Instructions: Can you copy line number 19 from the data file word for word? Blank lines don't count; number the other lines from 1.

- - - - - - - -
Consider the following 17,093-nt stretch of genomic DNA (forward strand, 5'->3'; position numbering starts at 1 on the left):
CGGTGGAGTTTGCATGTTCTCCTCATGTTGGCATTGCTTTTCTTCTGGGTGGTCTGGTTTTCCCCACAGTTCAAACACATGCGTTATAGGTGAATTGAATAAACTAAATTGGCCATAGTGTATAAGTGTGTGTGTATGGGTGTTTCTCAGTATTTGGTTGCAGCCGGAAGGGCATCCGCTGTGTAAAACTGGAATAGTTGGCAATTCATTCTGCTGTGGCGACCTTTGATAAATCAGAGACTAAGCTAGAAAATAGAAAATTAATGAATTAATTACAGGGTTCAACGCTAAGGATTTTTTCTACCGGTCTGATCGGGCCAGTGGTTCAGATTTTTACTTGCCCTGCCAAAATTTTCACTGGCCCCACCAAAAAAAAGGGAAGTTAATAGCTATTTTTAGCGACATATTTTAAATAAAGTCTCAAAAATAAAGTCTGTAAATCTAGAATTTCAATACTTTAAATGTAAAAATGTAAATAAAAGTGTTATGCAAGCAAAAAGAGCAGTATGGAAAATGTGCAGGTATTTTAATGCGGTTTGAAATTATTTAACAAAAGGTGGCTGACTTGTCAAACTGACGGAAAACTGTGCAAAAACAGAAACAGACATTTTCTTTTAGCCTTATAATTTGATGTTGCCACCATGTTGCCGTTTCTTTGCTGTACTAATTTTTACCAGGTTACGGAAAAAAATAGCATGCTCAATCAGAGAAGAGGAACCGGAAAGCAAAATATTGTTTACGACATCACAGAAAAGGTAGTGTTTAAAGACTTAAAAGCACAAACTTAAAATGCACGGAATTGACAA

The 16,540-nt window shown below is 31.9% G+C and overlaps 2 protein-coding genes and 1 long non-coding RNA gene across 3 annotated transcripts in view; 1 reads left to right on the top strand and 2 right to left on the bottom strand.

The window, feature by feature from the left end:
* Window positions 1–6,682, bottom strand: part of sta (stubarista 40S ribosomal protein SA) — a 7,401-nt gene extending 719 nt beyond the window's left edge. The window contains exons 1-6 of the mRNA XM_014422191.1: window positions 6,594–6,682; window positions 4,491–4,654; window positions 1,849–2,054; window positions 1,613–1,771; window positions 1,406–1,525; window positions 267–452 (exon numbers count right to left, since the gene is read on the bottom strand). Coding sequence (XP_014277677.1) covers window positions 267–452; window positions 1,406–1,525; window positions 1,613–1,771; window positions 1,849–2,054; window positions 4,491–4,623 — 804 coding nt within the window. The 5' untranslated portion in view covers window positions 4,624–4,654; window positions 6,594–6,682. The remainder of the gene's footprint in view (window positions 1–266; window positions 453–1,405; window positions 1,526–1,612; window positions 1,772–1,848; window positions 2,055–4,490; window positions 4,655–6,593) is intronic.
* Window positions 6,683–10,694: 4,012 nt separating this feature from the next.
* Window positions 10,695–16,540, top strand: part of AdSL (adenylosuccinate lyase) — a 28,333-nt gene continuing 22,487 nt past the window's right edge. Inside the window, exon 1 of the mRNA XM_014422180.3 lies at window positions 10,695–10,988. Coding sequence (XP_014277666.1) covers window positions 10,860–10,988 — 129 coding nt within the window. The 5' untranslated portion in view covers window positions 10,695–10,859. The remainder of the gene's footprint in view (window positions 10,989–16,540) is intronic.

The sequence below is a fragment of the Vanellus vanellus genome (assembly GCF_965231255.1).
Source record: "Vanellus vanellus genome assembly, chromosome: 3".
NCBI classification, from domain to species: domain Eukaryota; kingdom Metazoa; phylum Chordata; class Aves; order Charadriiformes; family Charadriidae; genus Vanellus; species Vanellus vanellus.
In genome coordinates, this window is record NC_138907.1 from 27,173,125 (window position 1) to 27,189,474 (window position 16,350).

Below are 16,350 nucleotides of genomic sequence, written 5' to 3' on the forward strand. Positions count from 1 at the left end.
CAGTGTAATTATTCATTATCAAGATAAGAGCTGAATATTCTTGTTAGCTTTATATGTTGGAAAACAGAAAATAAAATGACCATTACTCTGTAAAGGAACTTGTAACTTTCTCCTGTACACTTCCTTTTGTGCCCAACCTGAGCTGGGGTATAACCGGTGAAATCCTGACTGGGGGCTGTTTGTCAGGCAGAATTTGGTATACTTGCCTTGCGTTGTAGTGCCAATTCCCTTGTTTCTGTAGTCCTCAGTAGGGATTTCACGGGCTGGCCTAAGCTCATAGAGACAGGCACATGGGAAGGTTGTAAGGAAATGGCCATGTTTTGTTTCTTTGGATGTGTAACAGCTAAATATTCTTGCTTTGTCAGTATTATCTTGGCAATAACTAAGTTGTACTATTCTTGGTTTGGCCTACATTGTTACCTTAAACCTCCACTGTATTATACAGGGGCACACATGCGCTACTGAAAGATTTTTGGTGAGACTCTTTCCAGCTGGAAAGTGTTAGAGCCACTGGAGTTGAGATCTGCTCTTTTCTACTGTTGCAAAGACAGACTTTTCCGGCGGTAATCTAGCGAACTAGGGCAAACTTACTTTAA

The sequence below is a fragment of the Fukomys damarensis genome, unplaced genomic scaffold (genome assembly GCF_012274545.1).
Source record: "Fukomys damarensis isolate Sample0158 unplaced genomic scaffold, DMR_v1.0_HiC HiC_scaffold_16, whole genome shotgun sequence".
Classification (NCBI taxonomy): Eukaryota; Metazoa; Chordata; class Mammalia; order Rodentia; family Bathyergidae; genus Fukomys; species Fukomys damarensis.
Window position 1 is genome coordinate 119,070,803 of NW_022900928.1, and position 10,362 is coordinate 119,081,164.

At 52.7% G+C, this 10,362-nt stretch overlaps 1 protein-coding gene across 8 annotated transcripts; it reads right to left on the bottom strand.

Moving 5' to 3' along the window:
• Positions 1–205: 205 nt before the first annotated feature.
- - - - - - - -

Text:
Moving 5' to 3' along the window: